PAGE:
I've written about Hanna Reitsch elsewhere, so I will leave it at that. Hanna Reitsch also had a dramatic appearance in later pop culture as the heroic female test pilot in "Operation Crossbow" (1965), which involved a fictional event involving a very real weapon.
Annie Brandt née Rebhorn
|Annie Brandt née Rebhorn.|
Annie was a frequent visitor at the Berghof and friends with Eva. She married Dr. Karl Brandt in 1934, and they shared with Hitler a love of classical music that bound them all together. Annie's relationship with Hitler no doubt helped her husband's career as one of Hitler's personal physicians.
Helene 'Hele' Bouhler née Majer
|Helene 'Hele' Bouhler née Majer.|
Hele jumped to her death (in front of astonished American guards) at Hermann Goering's Fischhorn Castle on 19 May 1945 (well after Goering's own departure after his arrest). Her husband supposedly did as well, but there are rumors that he survived and lived out his days until the 1980s in anonymity nearby.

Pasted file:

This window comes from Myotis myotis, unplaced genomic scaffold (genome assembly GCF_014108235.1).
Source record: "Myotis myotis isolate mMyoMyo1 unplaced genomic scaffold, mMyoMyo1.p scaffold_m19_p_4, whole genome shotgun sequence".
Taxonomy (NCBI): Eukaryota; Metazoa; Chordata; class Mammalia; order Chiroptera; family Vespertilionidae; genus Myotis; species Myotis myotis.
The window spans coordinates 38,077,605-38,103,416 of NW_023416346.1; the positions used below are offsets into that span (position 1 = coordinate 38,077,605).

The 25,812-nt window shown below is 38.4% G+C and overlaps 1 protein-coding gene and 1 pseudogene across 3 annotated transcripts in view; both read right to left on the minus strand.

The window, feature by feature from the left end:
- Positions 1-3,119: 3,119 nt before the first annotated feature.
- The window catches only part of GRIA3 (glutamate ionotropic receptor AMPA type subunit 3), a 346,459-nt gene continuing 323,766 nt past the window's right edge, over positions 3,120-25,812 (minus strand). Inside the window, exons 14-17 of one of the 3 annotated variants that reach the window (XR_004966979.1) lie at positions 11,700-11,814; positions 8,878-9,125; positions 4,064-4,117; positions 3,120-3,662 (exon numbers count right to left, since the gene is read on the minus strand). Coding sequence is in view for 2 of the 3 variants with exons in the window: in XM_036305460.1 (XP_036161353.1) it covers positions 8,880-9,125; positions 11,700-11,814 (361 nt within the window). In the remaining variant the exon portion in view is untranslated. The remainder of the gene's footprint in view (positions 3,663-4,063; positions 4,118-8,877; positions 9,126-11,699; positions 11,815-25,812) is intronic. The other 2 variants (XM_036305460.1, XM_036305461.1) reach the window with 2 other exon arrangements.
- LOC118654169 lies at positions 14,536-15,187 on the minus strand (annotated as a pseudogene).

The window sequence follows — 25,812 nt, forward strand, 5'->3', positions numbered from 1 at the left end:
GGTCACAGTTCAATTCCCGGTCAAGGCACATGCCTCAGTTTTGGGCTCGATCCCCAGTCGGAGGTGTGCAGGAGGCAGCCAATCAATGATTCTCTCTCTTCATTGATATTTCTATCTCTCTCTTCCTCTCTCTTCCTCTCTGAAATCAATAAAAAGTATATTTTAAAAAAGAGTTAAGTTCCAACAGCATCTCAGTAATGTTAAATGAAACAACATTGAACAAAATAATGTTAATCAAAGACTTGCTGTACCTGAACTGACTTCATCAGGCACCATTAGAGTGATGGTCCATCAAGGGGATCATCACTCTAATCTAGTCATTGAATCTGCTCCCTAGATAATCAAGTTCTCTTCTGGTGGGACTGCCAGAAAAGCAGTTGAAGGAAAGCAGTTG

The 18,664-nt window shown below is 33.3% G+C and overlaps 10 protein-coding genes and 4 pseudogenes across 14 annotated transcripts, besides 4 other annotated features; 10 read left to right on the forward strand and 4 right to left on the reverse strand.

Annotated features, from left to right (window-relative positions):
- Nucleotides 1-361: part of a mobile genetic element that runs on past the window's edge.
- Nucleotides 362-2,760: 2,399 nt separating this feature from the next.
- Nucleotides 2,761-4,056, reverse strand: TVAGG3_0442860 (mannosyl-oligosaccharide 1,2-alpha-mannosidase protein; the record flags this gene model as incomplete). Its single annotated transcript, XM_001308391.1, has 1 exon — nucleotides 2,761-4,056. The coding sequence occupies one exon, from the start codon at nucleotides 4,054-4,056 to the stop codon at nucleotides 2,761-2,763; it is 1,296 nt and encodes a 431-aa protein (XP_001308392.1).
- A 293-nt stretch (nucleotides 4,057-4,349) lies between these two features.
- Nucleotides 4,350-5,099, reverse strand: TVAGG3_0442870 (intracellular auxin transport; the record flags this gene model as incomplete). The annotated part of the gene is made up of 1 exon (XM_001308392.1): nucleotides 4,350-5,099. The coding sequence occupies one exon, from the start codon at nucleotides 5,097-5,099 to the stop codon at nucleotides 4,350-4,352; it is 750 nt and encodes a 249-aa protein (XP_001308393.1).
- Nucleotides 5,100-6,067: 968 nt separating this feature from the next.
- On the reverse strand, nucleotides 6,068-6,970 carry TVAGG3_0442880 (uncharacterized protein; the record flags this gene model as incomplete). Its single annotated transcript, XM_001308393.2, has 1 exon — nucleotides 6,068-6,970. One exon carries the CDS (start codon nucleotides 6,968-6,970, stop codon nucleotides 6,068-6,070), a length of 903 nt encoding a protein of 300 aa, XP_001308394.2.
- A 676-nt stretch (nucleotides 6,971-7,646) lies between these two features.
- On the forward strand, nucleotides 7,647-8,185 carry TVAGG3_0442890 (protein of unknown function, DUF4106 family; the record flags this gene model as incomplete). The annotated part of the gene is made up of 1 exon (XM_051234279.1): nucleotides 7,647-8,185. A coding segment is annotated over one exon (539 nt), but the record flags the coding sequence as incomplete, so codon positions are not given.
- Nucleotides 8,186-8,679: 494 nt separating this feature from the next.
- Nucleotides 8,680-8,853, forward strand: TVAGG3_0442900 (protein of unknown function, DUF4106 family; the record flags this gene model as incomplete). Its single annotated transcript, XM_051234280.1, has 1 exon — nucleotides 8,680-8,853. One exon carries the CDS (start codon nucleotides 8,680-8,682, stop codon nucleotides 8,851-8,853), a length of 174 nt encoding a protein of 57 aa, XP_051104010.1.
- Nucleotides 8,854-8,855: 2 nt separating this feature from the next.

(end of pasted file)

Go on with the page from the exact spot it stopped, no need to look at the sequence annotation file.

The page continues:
|Inge and Adolf, with Robert Ley in the background.|
|Inge lived in the shadows of Hitler's love (1939). She was a tall lady but pulled it off well.|
|If you were to pursue every possible avenue for the actual progeny of Adolf Hitler, this wouldn't be a bad place to start.|
The causes are usually attributed to her alleged addiction to drugs and the burden of being married to the common Ley, who was a whirlwind of corruption as head of the German Labour Front (Deutsche Arbeitsfront, DAF).
Supposedly, Inge shot herself after some kind of drunken altercation.